Torphichen (Gael. torr-fithichean, ` the raven's hill '), a village and a parish of W Linlithgowshire. The village stands 1½ mile ENE of Westfield station, 4½ miles SSW of Linlithgow, and 23/8 N by W of Bathgate, under which it has a post office. Pop. (1841) 397,. (1861) 477, (1871) 406, (1881) 358. The parish, containing also Blackridge village, 6½ miles to the SW, is bounded on the N and E by Linlithgow, on the SE by Bathgate, at its SW extremity by Shotts and New Monkland in Lanarkshire, and on the NW by Slamannan and Muiravonside in Stirlingshire. Its- utmost length, from ENE to WSW, is 93/8miles; its breadth varies between ¾ mile and 23/8 miles; and its area is 15½ square miles or 9956¼ acres, of which 17¾ are water. The river Avon or Aven winds 3½ miles east-north-eastward along all the Muiravonside boundary; and its affluent, Polness or Drumtassie Burn, runs 4¾ miles north-eastward along nearly all the Slamannan boundary. Barbauchlaw Burn, coming in from Lanarkshire, runs 73/8 miles north-eastward along the Shotts and Bathgate boundary, until it nnites with Couston or Ballencrieff Water to form Logie Water, which, flowing 6½ furlongs north-north-westward across the narrowest part of the parish, falls into the Avon near Crawhill, and divides the parish into two unequal portions, the smaller to the E, the larger to the SW. Along the Avon the surface declines to 300 feet above sea-level, and thence it rises eastward to 777 at the Torphichen Hills, 749 at Bowden Hill, 912 at CockLerue, and 1016 at Cairn-naple or Cairnpapple; south-westward to 648 feet near Wester Righead, 705 near Canties, 824 at Eastcraigs Hill, and 759 near Bedlormie. Torphichen thus sends up the highest points in West Lothian, and, compared with the general aspect of that Fine champaign county, is markedly tumulated, and boldly hilly at the NE end. The south-western district is naturally moorish; but, making abatements for cold wet moor towards the W, and some little extent of hillpasture on the E, the parish is generally fertile, and has an enclosed, warm, wealthy appearance. A judicious distribution of planted trees has materially served both to shelter and to beautify. The summits of the hills command a most magnificent prospect of the Lothians and Fife, of the Ochils and the frontier Grampians, and generally of the basin of the Forth, from the sources of the river at Ben Lomond to the mouth of the Firth at North Berwick Law. The rocks are partly eruptive, partly carboniferous, and they exhibit in the eastern group of hills a very interesting series of superpositions. Trap, limestone, and sandstone are quarried; coal is mined; ironstone also occurs; and silver ore exists, but in so small a quantity that an attempt to work it was soon abandoned. The soil is very various, and ranges from fertile alluvium to barren moor. Adjacent to the village on the NE are some remains of the hospital or preceptory of Torphichen, from 1153 the principal Scottish residence of the Knights of St John of Jerusalem. Of the cruciform church of the preceptory, the chancel and the nave are entirely gone, and there only is left a portion of the transept or ' quier,' which, measuring internally 66 feet by 20, is Early Second Pointed in style. The nave appears to have been 112 feet long; but its site is now occupied by an edifice of very different character from it-the plain modern parish church. The traceried window of the southern transept makes some pretensions to beauty, and the four piers supporting the central tower display some architectural grace; but the other parts which remain of the edifice do not prove it to have been conspicuous either for size or for beauty. The belfry or steeple is ascended by a narrow spiral stair, and has comparative meanness of altitude and aspect. Within the choir are the baptismal font, a curious recess where corpses were laid during the celebration of the burial mass, and the monument (1538) of Sir Walter Lindsay, the last preceptor but one. Fragments of massive old buildings in the village, and the stones in the fences over the face of the adjacent country, indicate how great and magnificent a seat of population once surrounded the church. A stone, resembling a common milestone, but with a cross carved on its top, stands in the churchyard, near the W end of the present church, and is thought to mark the centre of a privileged sanctuaryground attached to the preceptory. Similar stones marked the limits or corners of that ground, each 1 mile distant from the centre; and all the space within the circle drawn round these outlying stones was as much a legal sanctuary as the church at its centre, and afforded protection against the law to every criminal or debtor who entered and remained within its precincts. The knights were introduced to this establishment by David I., and had many possessions conferred on them by him and his successors; and after the suppression of the Knights Templars in 1312, they inherited the extensive property of that great rival Order. In 1291 and 1296, Alexander de Wells, ' prior hospitalis Sancti Johannis Hierusalemitani in Scotia, ' swore fealty to Edward I.; and in 1298 he was slain in the battle of Falkirk. From precepts which Edward issued to the sheriffs to restore the property of the Knights, the preceptory of the Order seems, even at that early period, to have had estates in almost every county except Argyll, Bute, and Orkney. Radulph de Lindsay was preceptor under Robert I. Sir Henry Livingston was preceptor under James II., and died in 1463. Sir Henry Knolls, the next preceptor, governed the Order in Scotland during half a century, and was commonly called Lord St John. Treasurer to James III. from 1468 to 1470, he joined the party who hunted down that monarch to his unhappy end; in 1489 -90 he was appointed to collect the royal revenues in Linlithgowshire; and after being much employed by James IV., he fell fighting by his side on the Field of Flodden. Sir George Dundas, his successor in the preceptorship, was the school-fellow of Hector Boece, and is praised for his learning. Sir Walter Lindsay, the next preceptor, was a ' valient capitane by sea and land,' and rose to be Justice-General of Scotland. Sir James Sandilands, the last on the list, joined the Reformers in 1560; and on his paying down 10,000 crowns and engaging to pay an annual rent of 500 marks, he received the remaining estates of the Order as a temporal barony, and was raised to the peerage under the title of Lord Torphichen. (See Calder -HOUSE.) The civil antiquities, besides those noticed under Bedlormie, Bridge Castle, and Oghface, are the old peel-like mansion of Kipps, fine sites or remains of four hill-forts or camps, and remains of a stone circle in a field adjoining the mansion of Kipps. The parish is traversed by the middle road from Edinburgh to Glasgow, by the road from Bathgate to Falkirk, and by 7½ furlongs of the Blackstone and Bathgate branch of the North British railway. Henry Bell (1767-1830), who introduced steam navigation into Europe, was a native. (See Helensburgh.) Mansions, noticed separately, are Bridge Castle, Cathlaw, Lochcote, and Walihouse; and 6 proprietors held each an annual value of £500 and upwards, 18 of between £100 and £500. Torphichen is in the presbytery of Linlithgow and the synod of Lothian and Tweeddale; the living is worth £192. The parish church, built in 1756, contains about 360 sittings. The Free church is one of the earliest in Scotland; and at Blackridge there is a Free Church preaching station. Three public schools - Blackridge, Torphichen, and Woodend-with respective accommodation for 80, 140, and 120 children, had (1884) an average attendance of 52, 120, and 115, and grants of £47, 2s., £109, 12s., and £102, 2s. 6d. Valuation (1860) £9640, (1885) £11, 325, plus £1524 for railway. Pop. (1801) 1028, (1831) 1307, (1861) 1848, (1871) 1630, (1881) 1526.—Ord. Sur., sh. 31, 1867.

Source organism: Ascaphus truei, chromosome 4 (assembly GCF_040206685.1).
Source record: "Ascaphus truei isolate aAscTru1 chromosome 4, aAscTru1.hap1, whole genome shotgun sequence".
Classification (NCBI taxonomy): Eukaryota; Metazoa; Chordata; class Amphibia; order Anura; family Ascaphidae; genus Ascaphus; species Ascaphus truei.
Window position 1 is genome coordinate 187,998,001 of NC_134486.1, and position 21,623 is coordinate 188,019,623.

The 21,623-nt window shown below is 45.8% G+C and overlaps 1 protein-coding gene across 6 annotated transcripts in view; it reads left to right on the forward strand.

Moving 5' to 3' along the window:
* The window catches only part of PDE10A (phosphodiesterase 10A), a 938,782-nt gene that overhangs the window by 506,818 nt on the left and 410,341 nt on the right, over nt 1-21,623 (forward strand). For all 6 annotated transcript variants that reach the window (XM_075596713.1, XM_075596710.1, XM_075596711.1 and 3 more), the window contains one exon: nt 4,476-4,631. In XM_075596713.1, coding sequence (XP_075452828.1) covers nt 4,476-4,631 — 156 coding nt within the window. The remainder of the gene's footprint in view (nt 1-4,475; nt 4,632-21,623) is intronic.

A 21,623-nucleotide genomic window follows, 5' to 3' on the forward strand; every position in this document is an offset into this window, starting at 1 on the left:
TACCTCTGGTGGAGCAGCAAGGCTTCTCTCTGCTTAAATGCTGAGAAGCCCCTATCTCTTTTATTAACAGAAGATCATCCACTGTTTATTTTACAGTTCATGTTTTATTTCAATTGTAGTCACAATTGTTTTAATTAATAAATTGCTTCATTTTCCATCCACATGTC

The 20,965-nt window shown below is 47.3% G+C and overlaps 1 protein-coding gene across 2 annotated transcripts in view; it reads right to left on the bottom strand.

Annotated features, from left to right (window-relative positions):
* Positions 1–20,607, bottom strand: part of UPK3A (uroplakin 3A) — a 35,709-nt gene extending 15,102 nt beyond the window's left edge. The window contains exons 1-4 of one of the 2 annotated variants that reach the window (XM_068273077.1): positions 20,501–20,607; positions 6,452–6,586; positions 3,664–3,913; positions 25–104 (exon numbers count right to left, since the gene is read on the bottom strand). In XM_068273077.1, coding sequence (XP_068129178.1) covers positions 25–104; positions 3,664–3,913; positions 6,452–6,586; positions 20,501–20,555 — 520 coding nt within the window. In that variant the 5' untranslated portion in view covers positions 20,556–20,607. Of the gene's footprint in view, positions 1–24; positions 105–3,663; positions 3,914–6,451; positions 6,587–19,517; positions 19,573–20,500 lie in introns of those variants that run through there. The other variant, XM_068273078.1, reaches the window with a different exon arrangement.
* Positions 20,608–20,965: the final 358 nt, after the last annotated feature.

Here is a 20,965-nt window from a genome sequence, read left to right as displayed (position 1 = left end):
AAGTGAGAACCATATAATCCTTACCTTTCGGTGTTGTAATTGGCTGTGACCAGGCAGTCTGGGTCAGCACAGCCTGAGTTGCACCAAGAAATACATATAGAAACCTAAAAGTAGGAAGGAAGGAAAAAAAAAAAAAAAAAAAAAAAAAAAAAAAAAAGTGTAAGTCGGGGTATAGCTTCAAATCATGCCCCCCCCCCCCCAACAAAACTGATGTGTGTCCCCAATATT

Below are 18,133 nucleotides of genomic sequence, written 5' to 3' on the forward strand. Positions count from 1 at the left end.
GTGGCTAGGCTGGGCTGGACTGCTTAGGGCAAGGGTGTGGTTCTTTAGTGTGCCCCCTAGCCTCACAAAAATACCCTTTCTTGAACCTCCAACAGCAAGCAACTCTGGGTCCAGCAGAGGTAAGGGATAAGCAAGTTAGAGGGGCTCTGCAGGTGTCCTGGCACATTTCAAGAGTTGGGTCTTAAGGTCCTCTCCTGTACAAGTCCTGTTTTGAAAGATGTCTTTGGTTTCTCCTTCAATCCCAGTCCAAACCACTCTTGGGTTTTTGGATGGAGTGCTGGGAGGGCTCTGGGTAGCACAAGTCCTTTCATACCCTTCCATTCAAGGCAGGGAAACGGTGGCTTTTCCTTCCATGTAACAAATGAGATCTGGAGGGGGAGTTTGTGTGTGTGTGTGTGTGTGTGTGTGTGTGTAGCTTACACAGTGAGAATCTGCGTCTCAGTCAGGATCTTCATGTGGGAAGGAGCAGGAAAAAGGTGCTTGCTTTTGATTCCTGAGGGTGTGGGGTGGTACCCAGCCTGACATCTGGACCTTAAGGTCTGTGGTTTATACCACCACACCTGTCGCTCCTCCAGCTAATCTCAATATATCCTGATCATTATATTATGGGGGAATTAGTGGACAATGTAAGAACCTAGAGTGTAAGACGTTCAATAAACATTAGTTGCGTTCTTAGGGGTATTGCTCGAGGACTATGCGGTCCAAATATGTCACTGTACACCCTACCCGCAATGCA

An accompanying 19th C. Ordnance Survey map is available, or use the map tab to the right of this page.

Note: This text has been made available using a process of scanning and optical character recognition. Despite manual checking, some typographical errors may remain. Please remember this description dates from the 1880s; names may have changed, administrative divisions will certainly be different and there are known to be occasional errors of fact in the original text, which we have not corrected because we wish to maintain its integrity. This information is provided subject to our standard disclaimer

If you have found this information useful please consider making
a donation to help maintain and improve this resource. More info...

By using our site you agree to accept cookies, which help us serve you better